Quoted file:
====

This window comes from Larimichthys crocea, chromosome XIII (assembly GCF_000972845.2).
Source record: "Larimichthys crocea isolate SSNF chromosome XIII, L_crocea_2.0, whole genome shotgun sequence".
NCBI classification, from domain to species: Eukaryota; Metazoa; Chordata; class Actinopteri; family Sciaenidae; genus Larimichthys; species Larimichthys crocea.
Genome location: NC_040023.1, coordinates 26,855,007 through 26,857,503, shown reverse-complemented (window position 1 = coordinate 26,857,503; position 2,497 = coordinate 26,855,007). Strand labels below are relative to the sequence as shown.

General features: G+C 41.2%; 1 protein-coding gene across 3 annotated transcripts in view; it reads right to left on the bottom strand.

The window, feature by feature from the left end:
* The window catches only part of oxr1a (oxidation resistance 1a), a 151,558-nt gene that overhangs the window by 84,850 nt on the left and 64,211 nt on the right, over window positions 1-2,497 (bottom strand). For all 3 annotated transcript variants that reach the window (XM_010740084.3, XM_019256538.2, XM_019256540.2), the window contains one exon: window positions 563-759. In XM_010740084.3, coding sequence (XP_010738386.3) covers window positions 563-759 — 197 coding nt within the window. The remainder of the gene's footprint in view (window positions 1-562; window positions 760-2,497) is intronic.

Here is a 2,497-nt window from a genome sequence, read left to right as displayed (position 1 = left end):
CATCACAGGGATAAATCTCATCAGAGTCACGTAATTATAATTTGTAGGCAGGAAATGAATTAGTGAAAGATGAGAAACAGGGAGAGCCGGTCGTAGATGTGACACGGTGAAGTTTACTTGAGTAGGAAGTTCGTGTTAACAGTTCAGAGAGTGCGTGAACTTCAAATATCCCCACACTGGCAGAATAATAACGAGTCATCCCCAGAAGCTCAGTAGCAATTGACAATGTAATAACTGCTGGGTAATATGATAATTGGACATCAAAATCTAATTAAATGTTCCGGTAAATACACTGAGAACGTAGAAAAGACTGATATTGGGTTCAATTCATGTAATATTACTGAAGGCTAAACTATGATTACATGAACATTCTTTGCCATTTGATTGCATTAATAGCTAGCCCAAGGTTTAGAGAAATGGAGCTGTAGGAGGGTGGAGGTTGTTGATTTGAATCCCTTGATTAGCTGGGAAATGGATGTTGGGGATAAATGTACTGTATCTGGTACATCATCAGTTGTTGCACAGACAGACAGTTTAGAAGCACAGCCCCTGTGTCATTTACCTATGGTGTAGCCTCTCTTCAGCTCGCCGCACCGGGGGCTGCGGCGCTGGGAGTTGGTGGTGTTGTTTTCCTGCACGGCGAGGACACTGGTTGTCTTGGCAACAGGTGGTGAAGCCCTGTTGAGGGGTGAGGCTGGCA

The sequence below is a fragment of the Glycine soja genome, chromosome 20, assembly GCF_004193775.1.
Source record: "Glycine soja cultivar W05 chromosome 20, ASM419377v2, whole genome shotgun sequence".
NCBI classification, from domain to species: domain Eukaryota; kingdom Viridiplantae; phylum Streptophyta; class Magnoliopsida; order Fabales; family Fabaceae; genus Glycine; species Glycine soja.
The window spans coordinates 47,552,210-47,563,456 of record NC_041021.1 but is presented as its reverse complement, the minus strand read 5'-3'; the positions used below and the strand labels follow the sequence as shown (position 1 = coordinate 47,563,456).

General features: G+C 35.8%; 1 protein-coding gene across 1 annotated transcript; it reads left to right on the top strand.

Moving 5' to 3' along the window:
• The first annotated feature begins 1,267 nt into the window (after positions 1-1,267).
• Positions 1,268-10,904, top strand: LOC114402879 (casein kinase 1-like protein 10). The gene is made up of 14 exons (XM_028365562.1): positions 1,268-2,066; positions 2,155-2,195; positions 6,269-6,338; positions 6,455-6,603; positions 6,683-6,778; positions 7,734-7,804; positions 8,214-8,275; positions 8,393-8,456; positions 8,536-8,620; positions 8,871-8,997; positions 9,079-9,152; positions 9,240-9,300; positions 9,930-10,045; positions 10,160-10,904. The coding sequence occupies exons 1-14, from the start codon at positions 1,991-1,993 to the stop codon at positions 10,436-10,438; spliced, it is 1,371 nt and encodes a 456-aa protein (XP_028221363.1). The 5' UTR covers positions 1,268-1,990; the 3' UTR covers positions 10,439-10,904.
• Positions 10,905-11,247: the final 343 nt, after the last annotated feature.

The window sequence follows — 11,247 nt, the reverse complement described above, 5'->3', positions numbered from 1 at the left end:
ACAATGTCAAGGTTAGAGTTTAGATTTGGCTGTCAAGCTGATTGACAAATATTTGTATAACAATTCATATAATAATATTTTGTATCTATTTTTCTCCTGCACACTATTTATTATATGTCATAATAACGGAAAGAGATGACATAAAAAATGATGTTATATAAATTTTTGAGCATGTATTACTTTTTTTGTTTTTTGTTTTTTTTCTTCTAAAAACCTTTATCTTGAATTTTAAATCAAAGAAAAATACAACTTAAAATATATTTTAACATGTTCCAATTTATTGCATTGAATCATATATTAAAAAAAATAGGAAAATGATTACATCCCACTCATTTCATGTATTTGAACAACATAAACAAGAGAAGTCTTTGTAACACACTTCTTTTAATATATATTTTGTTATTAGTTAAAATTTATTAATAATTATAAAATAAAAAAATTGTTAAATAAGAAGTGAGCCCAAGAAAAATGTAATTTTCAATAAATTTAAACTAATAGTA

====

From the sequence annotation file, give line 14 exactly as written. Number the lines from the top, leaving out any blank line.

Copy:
General features: G+C 35.8%; 1 protein-coding gene across 1 annotated transcript; it reads left to right on the top strand.